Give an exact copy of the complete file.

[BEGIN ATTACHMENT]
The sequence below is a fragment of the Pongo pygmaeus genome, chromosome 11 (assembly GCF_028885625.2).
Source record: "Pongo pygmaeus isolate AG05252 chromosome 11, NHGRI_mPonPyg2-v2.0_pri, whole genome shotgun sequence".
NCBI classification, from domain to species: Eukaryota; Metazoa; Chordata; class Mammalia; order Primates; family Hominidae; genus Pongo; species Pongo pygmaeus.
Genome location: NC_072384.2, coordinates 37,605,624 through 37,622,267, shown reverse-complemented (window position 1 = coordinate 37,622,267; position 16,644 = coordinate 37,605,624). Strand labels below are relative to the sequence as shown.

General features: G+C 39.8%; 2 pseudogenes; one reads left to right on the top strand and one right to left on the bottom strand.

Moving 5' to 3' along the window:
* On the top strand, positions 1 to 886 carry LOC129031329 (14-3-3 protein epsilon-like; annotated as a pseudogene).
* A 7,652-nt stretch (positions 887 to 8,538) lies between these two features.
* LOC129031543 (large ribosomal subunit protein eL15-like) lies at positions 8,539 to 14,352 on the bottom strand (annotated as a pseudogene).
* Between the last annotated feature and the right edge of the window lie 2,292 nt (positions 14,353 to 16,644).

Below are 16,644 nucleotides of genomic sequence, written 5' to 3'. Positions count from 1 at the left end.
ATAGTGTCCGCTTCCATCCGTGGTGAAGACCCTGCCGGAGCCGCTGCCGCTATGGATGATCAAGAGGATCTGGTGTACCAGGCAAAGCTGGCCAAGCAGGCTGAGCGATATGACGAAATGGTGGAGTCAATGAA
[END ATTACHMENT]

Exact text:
The sequence below is a fragment of the Pongo pygmaeus genome, chromosome 11 (assembly GCF_028885625.2).
Source record: "Pongo pygmaeus isolate AG05252 chromosome 11, NHGRI_mPonPyg2-v2.0_pri, whole genome shotgun sequence".
NCBI classification, from domain to species: Eukaryota; Metazoa; Chordata; class Mammalia; order Primates; family Hominidae; genus Pongo; species Pongo pygmaeus.
Genome location: NC_072384.2, coordinates 37,605,624 through 37,622,267, shown reverse-complemented (window position 1 = coordinate 37,622,267; position 16,644 = coordinate 37,605,624). Strand labels below are relative to the sequence as shown.

General features: G+C 39.8%; 2 pseudogenes; one reads left to right on the top strand and one right to left on the bottom strand.

Moving 5' to 3' along the window:
* On the top strand, positions 1 to 886 carry LOC129031329 (14-3-3 protein epsilon-like; annotated as a pseudogene).
* A 7,652-nt stretch (positions 887 to 8,538) lies between these two features.
* LOC129031543 (large ribosomal subunit protein eL15-like) lies at positions 8,539 to 14,352 on the bottom strand (annotated as a pseudogene).
* Between the last annotated feature and the right edge of the window lie 2,292 nt (positions 14,353 to 16,644).

Below are 16,644 nucleotides of genomic sequence, written 5' to 3'. Positions count from 1 at the left end.
ATAGTGTCCGCTTCCATCCGTGGTGAAGACCCTGCCGGAGCCGCTGCCGCTATGGATGATCAAGAGGATCTGGTGTACCAGGCAAAGCTGGCCAAGCAGGCTGAGCGATATGACGAAATGGTGGAGTCAATGAA